Roanoke College “IT” keeps on sharpening student minds
By Jonathan Cribb
There are history majors and English majors. Computer science majors, too. Some want to go the Valley someday, Silicon Valley that is. Some want to stay right here in the Roanoke Valley.
Mostly, they want to expand their minds, do something important over the summer, and get paid for it. They want to feel respected. They want to help Roanoke College be better day after day.
Where does a collection of college students find all that? A group willing to give up any semblance of summer vacation and get to work a week after graduation?
Right here in Salem, right there on campus. They are the summer IT team, and make no mistake, it’s not a vacation for these young women and men.
While the campus gets beautified on the outside, inside the walls and doors and into the core of the computer and communications networks, these summer employees dig deep to make sure the systems run as well as they can. It’s like a private business would be, only these employees are still in school, contributing to the school.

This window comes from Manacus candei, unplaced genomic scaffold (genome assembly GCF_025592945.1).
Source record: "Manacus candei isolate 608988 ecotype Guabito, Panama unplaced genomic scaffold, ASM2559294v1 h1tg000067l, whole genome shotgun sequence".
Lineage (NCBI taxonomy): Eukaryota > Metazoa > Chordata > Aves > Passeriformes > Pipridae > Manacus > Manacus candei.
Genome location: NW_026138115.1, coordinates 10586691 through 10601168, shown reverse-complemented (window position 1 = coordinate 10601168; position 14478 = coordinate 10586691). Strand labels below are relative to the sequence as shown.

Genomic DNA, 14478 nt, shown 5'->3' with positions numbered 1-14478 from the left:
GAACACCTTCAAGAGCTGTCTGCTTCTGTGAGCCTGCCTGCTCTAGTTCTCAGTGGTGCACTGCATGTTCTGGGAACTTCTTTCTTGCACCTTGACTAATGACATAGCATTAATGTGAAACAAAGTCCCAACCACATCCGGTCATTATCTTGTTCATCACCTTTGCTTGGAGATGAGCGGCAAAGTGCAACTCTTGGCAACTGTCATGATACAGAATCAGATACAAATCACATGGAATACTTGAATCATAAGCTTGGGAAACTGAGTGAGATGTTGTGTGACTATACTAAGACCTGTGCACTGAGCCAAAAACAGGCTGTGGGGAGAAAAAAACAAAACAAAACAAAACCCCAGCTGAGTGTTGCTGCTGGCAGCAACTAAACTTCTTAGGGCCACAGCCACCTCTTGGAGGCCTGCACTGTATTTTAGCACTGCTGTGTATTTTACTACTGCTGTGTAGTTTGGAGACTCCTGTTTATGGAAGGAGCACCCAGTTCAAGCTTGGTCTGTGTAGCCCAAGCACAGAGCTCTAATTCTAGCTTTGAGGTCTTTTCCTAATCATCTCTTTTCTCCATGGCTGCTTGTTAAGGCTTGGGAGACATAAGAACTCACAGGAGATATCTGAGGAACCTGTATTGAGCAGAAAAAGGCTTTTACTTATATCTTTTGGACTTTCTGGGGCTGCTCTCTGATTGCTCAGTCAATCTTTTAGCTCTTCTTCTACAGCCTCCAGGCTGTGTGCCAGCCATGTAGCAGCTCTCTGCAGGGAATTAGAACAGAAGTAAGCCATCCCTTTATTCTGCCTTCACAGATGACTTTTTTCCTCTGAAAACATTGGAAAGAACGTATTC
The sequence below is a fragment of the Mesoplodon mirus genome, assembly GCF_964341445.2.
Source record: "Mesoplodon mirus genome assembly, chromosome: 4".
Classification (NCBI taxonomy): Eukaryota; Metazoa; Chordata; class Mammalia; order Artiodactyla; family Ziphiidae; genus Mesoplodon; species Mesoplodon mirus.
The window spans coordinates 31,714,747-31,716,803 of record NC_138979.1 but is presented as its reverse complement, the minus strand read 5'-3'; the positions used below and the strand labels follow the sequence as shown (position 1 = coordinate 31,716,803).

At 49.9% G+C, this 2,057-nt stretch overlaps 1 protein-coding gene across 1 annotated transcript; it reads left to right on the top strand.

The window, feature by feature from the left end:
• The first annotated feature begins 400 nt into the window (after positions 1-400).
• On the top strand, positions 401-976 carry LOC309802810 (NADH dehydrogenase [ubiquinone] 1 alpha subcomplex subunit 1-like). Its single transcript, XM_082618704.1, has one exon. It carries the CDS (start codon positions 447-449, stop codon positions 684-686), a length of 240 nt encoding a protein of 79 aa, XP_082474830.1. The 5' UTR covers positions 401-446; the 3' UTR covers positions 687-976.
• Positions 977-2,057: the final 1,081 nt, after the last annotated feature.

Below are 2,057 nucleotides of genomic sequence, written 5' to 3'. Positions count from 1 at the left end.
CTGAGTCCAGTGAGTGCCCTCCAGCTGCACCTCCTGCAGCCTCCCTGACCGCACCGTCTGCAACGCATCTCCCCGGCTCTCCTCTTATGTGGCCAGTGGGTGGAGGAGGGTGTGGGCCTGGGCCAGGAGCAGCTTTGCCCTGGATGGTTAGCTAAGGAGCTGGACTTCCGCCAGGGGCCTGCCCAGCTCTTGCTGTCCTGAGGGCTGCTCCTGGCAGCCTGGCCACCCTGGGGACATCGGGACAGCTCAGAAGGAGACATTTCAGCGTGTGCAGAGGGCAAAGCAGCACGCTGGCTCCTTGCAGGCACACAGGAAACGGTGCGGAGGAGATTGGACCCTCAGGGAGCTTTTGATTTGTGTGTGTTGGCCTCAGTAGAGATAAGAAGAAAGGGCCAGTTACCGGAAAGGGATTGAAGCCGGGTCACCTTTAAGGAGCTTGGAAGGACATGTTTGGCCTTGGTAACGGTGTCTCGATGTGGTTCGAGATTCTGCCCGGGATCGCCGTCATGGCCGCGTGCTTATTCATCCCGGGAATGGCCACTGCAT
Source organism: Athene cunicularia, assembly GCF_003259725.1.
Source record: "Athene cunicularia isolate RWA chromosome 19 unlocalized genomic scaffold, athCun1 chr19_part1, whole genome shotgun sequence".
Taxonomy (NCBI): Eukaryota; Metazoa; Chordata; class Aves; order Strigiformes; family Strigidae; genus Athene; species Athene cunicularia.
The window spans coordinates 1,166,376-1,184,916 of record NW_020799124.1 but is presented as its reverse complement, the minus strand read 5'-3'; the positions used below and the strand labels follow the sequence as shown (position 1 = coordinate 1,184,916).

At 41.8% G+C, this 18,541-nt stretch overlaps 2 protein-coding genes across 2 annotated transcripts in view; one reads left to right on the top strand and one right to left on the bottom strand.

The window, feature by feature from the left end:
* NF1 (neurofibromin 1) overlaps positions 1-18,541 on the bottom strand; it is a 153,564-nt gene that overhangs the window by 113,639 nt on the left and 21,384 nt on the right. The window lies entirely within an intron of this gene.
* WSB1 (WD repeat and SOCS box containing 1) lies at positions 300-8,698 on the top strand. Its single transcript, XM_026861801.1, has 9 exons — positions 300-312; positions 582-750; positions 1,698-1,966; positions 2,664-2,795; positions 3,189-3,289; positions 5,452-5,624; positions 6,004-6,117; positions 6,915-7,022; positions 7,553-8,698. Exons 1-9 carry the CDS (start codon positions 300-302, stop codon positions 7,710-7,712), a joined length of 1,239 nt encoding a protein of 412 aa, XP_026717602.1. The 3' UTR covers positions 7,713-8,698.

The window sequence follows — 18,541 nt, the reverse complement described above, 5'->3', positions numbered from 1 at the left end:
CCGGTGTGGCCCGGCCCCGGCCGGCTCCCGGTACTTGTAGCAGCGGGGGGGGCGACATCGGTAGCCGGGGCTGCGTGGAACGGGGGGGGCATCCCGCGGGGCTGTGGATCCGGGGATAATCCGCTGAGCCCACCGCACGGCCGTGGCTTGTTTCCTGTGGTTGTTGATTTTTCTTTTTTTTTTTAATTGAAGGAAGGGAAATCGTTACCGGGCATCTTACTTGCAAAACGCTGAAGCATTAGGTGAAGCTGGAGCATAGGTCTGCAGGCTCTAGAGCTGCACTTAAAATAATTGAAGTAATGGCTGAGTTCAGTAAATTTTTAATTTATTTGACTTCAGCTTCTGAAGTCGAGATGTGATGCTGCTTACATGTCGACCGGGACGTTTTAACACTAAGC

The Roanoke College staff director of the program says those contributions are just plain “priceless.”
“This isn’t like a normal IT shop where we can come in when business is closed,” Terri Austin said, “because the campus is never really closed.”
It’s a beehive without the bees. All the IT systems need maintenance, and they need updating. Quirks that couldn’t be handled during the school year get attention now. They get smoothed out. There is always trouble-shooting needed.
IT systems have to work together. There’s really nothing too small, and students are in a position to do it all.
“It makes it so much nicer when you feel like you’re valued member of the team,” said Chloe Welch, a senior at Roanoke College and part of IT’s Media Technology staff.